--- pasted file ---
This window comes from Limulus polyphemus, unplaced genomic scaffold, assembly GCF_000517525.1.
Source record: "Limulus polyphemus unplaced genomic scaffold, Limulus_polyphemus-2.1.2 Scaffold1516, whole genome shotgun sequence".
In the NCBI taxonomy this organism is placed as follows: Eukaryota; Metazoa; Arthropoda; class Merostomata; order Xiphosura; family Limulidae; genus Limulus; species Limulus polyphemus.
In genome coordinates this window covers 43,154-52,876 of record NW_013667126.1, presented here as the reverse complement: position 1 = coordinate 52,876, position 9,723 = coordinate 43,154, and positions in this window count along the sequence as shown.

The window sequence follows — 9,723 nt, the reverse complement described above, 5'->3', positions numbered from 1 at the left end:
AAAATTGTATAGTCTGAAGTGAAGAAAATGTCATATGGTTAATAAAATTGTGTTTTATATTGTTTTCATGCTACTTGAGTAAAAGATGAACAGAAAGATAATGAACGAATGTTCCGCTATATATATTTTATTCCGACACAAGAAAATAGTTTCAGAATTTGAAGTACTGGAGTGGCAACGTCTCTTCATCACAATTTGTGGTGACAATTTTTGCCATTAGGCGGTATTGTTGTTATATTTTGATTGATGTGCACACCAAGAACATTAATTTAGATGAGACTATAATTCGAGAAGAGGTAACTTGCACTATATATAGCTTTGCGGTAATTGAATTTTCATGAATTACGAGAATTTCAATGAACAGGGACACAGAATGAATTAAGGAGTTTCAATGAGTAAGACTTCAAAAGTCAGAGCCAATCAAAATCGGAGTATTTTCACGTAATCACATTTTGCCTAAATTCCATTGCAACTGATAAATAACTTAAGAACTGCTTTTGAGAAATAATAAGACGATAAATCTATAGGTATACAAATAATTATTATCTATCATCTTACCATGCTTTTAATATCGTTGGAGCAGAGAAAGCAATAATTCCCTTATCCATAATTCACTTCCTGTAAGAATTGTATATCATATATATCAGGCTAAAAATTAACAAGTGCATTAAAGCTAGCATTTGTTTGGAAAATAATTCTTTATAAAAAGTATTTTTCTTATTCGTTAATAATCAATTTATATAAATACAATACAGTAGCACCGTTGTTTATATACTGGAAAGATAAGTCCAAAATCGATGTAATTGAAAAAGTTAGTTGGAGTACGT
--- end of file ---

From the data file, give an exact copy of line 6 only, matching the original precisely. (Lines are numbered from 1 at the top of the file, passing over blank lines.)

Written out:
AAAATTGTATAGTCTGAAGTGAAGAAAATGTCATATGGTTAATAAAATTGTGTTTTATATTGTTTTCATGCTACTTGAGTAAAAGATGAACAGAAAGATAATGAACGAATGTTCCGCTATATATATTTTATTCCGACACAAGAAAATAGTTTCAGAATTTGAAGTACTGGAGTGGCAACGTCTCTTCATCACAATTTGTGGTGACAATTTTTGCCATTAGGCGGTATTGTTGTTATATTTTGATTGATGTGCACACCAAGAACATTAATTTAGATGAGACTATAATTCGAGAAGAGGTAACTTGCACTATATATAGCTTTGCGGTAATTGAATTTTCATGAATTACGAGAATTTCAATGAACAGGGACACAGAATGAATTAAGGAGTTTCAATGAGTAAGACTTCAAAAGTCAGAGCCAATCAAAATCGGAGTATTTTCACGTAATCACATTTTGCCTAAATTCCATTGCAACTGATAAATAACTTAAGAACTGCTTTTGAGAAATAATAAGACGATAAATCTATAGGTATACAAATAATTATTATCTATCATCTTACCATGCTTTTAATATCGTTGGAGCAGAGAAAGCAATAATTCCCTTATCCATAATTCACTTCCTGTAAGAATTGTATATCATATATATCAGGCTAAAAATTAACAAGTGCATTAAAGCTAGCATTTGTTTGGAAAATAATTCTTTATAAAAAGTATTTTTCTTATTCGTTAATAATCAATTTATATAAATACAATACAGTAGCACCGTTGTTTATATACTGGAAAGATAAGTCCAAAATCGATGTAATTGAAAAAGTTAGTTGGAGTACGT